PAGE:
I shall, for a moment, traverse, the attitude of this Government generally towards the industrial situation. Has it not always been considered a wise policy for a government when there has been a clash between employers and employees in any industry in any country, to hold the scales of justice evenly, and not to take sides unless one side is evidently in the right and the other in the wrong? Generally speaking, where there is a clash between industrial forces, the Government should assume a neutral attitude, using its power and influence to mediate at the right time for the settle-, ment of the dispute. That is what governments in Australia have done in the past. But this Government has abandoned that policy. What is involved in these industrial clashes? Is it only academic questions that have to be threshed out between the unions and the organizations of employers? No. There is always something fundamental at stake* when serious clashes take place in Australia, or in any other country. These grave industrial disturbances often .involve essentials of the class struggle, and it does no good to ignore the fact that at times they cause much bitter feeling. One side strives for the maintenance of standards of living, for proper remuneration for labour, for the right and the liberty to enjoy a fair share of happiness and prosperity, and the other side is usually fighting for what it considers a fair return from its capital and investments. Because these things are fundamental, or are so regarded, bitterness and hatred often arise, and the struggle often becomes a matter of life and death to the workers. If the Government, when such a conflict of interests occurs, leans towards capitalism, and uses its legislative and administrative power against those who are fighting for life and liberty, there) is bound to be bitter feeling, such as we have experienced recently. That is the present position in Australia. This Government has been guilty of taking sides in a flagrant way in an elemental struggle arising out of the system under which people live in this and other countries. If we examine the processes by which industrial disputes are adjudicated, or the decisions of the industrial tribunal, we find that the clash of interests frequently causes disappointment and bitter resentment as the result of the decisions. But the Prime Minister asks the people to accept these decisions in a sportsmanlike manner. He says that they are made under the laws of the land, and must be accepted, whether right or wrong; and that we have an arbitrator whose decision must be final. He does not, however, apply that dictum to the recent award of the Public Service Arbitrator in the case of the postal employees.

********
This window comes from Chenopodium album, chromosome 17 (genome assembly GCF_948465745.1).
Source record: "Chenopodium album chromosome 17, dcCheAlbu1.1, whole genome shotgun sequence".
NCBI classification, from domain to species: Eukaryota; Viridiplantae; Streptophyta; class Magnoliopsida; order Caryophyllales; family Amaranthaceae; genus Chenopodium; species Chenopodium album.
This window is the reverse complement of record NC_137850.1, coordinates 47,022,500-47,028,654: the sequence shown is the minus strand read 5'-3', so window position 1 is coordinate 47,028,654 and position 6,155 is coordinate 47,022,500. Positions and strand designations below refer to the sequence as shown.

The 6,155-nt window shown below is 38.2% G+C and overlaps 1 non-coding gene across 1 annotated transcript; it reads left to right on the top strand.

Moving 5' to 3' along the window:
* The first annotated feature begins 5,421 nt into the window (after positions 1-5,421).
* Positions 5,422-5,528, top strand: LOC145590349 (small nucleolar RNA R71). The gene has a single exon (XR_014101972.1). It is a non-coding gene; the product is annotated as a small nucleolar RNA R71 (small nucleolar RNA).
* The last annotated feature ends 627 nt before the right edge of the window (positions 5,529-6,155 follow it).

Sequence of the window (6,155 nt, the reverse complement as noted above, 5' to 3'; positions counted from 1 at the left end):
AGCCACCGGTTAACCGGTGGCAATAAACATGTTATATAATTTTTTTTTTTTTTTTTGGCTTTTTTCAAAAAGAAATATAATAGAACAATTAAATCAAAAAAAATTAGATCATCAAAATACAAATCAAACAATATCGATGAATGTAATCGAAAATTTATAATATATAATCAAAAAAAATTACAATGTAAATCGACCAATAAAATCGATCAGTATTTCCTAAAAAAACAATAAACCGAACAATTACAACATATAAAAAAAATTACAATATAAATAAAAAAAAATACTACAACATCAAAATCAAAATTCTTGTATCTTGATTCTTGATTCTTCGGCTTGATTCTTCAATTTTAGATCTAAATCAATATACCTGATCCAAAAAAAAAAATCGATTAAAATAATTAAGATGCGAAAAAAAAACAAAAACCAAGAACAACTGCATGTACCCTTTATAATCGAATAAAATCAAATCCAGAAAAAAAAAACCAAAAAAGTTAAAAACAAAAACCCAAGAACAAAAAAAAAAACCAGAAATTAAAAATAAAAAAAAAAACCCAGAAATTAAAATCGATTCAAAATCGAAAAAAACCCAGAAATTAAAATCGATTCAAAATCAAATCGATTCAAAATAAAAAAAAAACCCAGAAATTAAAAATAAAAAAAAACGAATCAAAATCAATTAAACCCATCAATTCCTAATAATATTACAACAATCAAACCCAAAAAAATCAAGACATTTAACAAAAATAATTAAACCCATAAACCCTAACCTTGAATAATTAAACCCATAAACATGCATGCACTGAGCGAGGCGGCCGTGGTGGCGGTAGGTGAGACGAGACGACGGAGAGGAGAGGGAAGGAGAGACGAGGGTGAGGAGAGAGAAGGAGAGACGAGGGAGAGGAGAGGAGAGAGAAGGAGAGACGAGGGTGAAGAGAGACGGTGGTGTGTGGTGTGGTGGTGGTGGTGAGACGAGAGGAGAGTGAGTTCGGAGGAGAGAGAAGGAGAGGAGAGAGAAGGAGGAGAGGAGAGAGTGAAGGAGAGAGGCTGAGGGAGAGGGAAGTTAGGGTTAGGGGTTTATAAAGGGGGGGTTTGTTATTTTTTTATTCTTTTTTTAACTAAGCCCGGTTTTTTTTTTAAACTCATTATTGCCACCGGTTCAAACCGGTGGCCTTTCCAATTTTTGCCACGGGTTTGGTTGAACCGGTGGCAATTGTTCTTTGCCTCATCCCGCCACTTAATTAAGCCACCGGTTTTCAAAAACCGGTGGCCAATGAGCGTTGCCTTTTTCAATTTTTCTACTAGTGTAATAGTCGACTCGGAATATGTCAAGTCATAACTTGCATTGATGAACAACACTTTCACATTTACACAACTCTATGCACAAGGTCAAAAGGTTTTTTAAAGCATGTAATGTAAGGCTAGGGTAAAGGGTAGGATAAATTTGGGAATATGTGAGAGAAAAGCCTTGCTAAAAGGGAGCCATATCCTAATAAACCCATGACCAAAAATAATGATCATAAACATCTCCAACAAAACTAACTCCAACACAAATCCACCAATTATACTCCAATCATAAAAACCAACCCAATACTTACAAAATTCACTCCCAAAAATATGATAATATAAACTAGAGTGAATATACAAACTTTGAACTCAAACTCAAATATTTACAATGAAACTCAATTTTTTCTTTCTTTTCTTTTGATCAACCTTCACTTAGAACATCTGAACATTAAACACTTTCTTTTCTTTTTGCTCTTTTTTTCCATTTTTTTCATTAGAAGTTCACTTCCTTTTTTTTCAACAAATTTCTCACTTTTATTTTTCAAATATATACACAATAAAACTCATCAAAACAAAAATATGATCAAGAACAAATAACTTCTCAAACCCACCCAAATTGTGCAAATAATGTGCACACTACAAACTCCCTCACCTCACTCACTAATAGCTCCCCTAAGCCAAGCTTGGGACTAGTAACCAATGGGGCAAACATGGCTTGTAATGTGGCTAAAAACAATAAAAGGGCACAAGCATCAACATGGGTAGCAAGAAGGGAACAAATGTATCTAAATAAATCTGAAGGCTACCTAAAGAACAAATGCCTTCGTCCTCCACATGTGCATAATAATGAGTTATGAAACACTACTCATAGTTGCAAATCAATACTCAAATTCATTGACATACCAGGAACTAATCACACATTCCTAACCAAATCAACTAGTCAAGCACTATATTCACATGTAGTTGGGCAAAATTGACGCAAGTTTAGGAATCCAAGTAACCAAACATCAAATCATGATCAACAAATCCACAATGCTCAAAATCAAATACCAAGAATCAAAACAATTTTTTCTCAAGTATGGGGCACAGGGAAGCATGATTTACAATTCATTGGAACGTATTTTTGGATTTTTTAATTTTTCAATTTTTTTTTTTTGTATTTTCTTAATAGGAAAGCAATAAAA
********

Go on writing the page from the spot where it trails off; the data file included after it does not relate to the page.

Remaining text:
But are the decisions of the Arbitration Court to be likened to the decisions of an umpire on the cricket field or of the chairman who presides over a debate on some academic question? Certainly not. On the cricket field we accept the word of the umpire whether right or wrong. That is sportsmanship. But the Attorney-General who so far as I have been able to discover, has little of the milk of human kindness in him, and hardly a visible spark of humanity -